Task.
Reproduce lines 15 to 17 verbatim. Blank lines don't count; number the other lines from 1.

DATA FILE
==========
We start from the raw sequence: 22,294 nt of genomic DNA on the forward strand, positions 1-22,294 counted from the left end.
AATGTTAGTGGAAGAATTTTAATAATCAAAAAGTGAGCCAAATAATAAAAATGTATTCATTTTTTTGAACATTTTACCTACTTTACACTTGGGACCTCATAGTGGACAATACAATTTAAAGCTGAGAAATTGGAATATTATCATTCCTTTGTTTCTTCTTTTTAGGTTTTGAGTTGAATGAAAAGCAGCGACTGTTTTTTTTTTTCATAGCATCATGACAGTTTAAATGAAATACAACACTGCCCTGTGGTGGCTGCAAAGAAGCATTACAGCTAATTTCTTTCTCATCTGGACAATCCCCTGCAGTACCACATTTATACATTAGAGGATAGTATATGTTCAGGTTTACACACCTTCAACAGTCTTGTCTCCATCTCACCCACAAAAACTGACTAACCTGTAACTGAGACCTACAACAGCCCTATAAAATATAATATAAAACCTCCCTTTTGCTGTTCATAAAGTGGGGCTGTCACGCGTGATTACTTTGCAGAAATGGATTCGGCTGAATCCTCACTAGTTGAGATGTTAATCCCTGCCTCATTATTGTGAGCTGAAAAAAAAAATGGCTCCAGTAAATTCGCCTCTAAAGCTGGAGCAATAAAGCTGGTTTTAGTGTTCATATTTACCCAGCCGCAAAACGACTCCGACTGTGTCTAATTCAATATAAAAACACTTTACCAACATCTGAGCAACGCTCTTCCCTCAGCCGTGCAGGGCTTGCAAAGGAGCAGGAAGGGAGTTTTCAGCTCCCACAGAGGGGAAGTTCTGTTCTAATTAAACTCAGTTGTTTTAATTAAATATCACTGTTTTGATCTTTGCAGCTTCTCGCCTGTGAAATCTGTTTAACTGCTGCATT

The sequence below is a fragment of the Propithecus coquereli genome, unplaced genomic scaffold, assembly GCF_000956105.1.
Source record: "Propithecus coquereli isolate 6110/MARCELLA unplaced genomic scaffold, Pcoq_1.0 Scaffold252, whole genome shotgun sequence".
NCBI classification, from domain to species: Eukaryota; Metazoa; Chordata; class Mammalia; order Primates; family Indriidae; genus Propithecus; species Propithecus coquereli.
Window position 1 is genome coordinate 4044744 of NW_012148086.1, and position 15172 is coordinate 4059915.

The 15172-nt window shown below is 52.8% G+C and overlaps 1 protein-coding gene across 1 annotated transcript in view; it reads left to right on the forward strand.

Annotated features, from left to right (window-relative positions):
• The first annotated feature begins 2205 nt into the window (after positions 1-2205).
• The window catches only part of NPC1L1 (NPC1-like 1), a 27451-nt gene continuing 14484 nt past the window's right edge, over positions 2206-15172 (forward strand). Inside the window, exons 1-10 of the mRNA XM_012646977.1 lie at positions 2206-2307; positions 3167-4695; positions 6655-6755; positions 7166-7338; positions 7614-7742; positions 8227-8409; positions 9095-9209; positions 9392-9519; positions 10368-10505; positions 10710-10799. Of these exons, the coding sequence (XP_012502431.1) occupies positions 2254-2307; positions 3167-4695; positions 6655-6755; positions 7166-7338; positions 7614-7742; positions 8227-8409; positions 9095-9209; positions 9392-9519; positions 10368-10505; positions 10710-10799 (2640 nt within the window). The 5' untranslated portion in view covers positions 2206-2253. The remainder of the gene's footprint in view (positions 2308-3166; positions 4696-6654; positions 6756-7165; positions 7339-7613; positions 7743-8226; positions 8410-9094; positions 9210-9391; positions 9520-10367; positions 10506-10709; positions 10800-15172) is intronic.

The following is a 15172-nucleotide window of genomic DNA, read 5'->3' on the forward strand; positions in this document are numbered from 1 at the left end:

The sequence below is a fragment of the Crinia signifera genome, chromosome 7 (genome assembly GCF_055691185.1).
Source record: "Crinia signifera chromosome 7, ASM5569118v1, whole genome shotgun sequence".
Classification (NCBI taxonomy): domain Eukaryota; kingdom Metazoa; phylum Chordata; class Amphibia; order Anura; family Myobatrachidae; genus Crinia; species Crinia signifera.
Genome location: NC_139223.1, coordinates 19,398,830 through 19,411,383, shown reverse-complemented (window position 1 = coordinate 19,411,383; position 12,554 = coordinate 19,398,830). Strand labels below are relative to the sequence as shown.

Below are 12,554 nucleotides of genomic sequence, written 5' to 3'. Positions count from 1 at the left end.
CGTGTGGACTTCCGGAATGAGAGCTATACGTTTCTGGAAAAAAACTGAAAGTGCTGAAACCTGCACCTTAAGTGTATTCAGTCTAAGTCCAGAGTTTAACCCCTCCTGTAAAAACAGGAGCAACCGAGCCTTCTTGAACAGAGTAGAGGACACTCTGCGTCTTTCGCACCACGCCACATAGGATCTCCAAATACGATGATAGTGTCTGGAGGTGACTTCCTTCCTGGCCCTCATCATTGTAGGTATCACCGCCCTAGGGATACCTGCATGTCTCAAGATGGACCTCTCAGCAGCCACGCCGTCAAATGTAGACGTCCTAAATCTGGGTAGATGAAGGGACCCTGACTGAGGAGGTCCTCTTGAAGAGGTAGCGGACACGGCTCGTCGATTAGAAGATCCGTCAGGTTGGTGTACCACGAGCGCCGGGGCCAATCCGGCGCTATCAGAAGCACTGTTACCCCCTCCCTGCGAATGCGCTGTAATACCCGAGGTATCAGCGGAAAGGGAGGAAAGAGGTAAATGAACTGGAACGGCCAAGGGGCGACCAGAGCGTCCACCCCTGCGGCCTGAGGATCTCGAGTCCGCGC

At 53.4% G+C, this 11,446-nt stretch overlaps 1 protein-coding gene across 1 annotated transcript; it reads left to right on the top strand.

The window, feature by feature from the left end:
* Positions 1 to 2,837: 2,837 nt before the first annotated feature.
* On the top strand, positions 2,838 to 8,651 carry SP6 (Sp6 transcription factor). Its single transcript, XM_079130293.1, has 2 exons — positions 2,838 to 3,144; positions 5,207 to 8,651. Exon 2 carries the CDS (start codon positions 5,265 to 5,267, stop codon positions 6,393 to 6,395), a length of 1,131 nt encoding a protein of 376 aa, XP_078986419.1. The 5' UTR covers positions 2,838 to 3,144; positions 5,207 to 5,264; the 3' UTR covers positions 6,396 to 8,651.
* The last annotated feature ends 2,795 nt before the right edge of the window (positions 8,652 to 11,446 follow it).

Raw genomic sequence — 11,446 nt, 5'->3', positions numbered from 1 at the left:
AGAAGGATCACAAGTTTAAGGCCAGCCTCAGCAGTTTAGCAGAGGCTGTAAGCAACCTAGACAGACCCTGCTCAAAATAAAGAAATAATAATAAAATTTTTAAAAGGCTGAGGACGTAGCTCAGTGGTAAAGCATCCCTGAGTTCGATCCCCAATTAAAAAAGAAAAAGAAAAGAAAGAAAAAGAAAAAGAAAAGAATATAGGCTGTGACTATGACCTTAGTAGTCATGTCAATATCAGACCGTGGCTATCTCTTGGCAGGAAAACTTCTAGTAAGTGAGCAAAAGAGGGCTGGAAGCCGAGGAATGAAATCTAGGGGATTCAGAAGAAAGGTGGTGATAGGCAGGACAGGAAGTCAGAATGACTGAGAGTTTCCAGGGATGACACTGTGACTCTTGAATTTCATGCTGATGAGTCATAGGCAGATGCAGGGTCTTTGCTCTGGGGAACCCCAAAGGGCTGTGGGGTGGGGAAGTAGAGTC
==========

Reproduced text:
Genome location: NC_139223.1, coordinates 19,398,830 through 19,411,383, shown reverse-complemented (window position 1 = coordinate 19,411,383; position 12,554 = coordinate 19,398,830). Strand labels below are relative to the sequence as shown.

Below are 12,554 nucleotides of genomic sequence, written 5' to 3'. Positions count from 1 at the left end.
CGTGTGGACTTCCGGAATGAGAGCTATACGTTTCTGGAAAAAAACTGAAAGTGCTGAAACCTGCACCTTAAGTGTATTCAGTCTAAGTCCAGAGTTTAACCCCTCCTGTAAAAACAGGAGCAACCGAGCCTTCTTGAACAGAGTAGAGGACACTCTGCGTCTTTCGCACCACGCCACATAGGATCTCCAAATACGATGATAGTGTCTGGAGGTGACTTCCTTCCTGGCCCTCATCATTGTAGGTATCACCGCCCTAGGGATACCTGCATGTCTCAAGATGGACCTCTCAGCAGCCACGCCGTCAAATGTAGACGTCCTAAATCTGGGTAGATGAAGGGACCCTGACTGAGGAGGTCCTCTTGAAGAGGTAGCGGACACGGCTCGTCGATTAGAAGATCCGTCAGGTTGGTGTACCACGAGCGCCGGGGCCAATCCGGCGCTATCAGAAGCACTGTTACCCCCTCCCTGCGAATGCGCTGTAATACCCGAGGTATCAGCGGAAAGGGAGGAAAGAGGTAAATGAACTGGAACGGCCAAGGGGCGACCAGAGCGTCCACCCCTGCGGCCTGAGGATCTCGAGTCCGCGC